This is important for kids to understand because atheists who are ex-Christians can be especially impactful in their challenges to believers—they can “talk the talk.” For example, atheists who are ex-Christians are often fond of showing how immoral/contradictory/crazy various tough biblical passages sound. To young people with limited Bible knowledge, it can seem like those atheists know more about the Bible than the Christians in their lives who have never brought those passages to their attention…and it can shatter their trust (just one of many reasons parents should proactively bring tough questions like these to their kids’ attention).
Kids need to know that just because someone knows something about or has experience with Christianity doesn’t mean they truly understand it or are presenting it accurately.
3. People can be atheists for good reasons.
Our conversation then turned to some of the specific reasons why people reject God. I asked my kids if they thought atheists have good reasons or bad reasons for not believing in Him. Since we talk a lot about all the good reasons for believing in God, they quickly assumed that atheists must have bad reasons for rejecting Him. Once again, I corrected them.
To use an easily understandable example, I reminded them of how much suffering we see in the world. I explained that one of the most common reasons why people don’t believe in God is that it can be hard to understand how a perfectly good and loving God could allow so many bad things to happen.
I acknowledged that I, too, often find that hard to understand.
I acknowledged that we can’t explain why every bad thing happens.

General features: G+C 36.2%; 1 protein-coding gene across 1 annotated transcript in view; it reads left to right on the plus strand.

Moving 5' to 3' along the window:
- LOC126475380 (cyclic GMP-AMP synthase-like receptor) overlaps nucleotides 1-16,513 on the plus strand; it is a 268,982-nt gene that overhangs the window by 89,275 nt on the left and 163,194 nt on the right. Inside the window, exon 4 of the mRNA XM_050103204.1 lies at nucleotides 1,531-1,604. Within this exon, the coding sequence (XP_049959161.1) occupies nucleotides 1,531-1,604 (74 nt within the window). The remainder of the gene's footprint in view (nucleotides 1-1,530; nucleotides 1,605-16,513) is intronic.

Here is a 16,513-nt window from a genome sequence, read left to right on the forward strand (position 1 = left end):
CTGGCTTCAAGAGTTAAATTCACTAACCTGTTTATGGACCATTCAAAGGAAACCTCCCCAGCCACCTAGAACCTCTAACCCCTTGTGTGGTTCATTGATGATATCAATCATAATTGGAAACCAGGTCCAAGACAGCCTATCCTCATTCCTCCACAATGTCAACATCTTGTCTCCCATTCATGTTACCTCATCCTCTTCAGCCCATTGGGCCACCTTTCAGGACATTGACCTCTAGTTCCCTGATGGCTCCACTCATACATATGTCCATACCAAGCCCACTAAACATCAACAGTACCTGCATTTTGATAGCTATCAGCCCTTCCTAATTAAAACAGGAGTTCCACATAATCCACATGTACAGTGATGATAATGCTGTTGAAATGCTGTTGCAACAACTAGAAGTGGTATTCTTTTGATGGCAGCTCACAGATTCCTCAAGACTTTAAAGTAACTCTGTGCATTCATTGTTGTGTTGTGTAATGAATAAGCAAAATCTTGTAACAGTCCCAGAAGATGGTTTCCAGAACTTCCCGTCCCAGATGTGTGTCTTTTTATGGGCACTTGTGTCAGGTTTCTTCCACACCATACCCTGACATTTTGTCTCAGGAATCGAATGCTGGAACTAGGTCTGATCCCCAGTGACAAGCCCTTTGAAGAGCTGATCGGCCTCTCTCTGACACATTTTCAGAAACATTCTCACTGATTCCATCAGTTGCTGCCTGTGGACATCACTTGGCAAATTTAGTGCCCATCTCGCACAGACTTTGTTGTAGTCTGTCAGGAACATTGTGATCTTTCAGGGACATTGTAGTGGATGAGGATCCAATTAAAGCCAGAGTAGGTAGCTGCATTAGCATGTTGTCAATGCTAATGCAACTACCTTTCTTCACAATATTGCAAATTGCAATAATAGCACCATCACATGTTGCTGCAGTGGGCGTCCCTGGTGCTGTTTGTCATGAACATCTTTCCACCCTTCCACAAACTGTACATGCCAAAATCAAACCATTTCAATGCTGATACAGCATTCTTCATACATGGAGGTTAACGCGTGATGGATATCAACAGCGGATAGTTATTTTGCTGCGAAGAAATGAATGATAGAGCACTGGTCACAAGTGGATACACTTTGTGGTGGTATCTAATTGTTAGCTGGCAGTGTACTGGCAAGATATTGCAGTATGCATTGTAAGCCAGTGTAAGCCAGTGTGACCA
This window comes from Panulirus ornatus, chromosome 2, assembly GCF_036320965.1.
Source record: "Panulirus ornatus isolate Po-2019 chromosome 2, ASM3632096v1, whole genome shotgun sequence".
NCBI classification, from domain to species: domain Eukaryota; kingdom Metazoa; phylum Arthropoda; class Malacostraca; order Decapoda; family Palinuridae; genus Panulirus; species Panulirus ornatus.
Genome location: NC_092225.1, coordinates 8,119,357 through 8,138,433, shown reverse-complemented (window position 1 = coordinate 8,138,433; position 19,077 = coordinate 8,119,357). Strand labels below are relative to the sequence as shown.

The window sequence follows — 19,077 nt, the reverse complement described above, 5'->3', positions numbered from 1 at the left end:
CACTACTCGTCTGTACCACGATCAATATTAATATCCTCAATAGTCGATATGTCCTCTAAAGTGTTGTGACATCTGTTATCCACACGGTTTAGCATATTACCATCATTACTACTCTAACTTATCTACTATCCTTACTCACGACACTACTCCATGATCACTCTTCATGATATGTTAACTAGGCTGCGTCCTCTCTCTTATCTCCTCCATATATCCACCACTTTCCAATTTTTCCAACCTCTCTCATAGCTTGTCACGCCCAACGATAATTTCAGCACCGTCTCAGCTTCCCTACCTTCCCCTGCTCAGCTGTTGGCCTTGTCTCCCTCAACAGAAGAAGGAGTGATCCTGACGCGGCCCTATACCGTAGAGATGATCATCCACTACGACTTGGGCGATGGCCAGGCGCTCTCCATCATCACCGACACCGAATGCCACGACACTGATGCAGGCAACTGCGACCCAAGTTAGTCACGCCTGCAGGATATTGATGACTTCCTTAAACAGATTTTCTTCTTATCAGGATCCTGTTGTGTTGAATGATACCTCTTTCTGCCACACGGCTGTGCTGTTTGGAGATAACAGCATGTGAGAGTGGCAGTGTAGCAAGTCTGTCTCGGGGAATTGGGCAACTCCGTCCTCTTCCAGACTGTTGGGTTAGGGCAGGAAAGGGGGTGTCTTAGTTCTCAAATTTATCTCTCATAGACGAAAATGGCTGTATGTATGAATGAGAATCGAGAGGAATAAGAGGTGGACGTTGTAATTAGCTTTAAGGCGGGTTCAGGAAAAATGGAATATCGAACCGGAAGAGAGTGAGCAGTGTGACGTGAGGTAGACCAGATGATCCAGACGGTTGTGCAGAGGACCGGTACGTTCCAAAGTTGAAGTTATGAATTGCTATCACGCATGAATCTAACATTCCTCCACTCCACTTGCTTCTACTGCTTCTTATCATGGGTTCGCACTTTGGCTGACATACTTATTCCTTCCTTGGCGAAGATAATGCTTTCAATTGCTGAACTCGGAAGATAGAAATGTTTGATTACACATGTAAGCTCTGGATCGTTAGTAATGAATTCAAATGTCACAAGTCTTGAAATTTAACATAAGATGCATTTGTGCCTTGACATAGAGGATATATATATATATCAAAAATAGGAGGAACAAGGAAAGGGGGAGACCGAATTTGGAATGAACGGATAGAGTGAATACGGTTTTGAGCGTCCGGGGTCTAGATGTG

And I acknowledged that if we only looked at the evil in the world, it would be a pretty good reason to not believe a good God exists.
But I also acknowledged that we have a much bigger picture of “clues” to consider when we search for the truth about God (e.g., the existence of our universe, the fine-tuning of the universe, the complexity of our bodies, how we know right and wrong, the Bible, historical evidence for the resurrection, etc.). I concluded that atheists don’t necessarily reject God because they haven’t thought deeply about Him. They may well have some good reasons for why they don’t believe, and those reasons can sound compelling—even to Christians.
4. People can be atheists for bad reasons.
I then flipped the topic of conversation around and asked my kids if they thought people could be atheists for bad reasons. My daughter replied, “Yes, because maybe you just want to do whatever you want and not worry about God. But that doesn’t mean He’s not there.” I loved that example. What we want to be true has absolutely no bearing on what is true. Wish-fulfillment is a bad reason for choosing a worldview.
Importantly, I made sure my kids understood that Christians can be guilty of choosing their worldview for bad reasons too. I gave the example of how many people incorrectly think that if they’re a Christian, their life will be easier somehow (something Christians were never promised).
There’s a significant reason why it’s important for kids to know that atheists don’t always have good reasons for their beliefs: Passionate atheists often engage with an air of intellectual superiority and can make kids feel that they just don’t know enough yet to reject their faith. If kids don’t understand that behind the intellectual bravado there can lie a pile of poor reasoning, they may easily start to assume the problem lies with them.
Tell me what you think! What else should kids understand about atheists?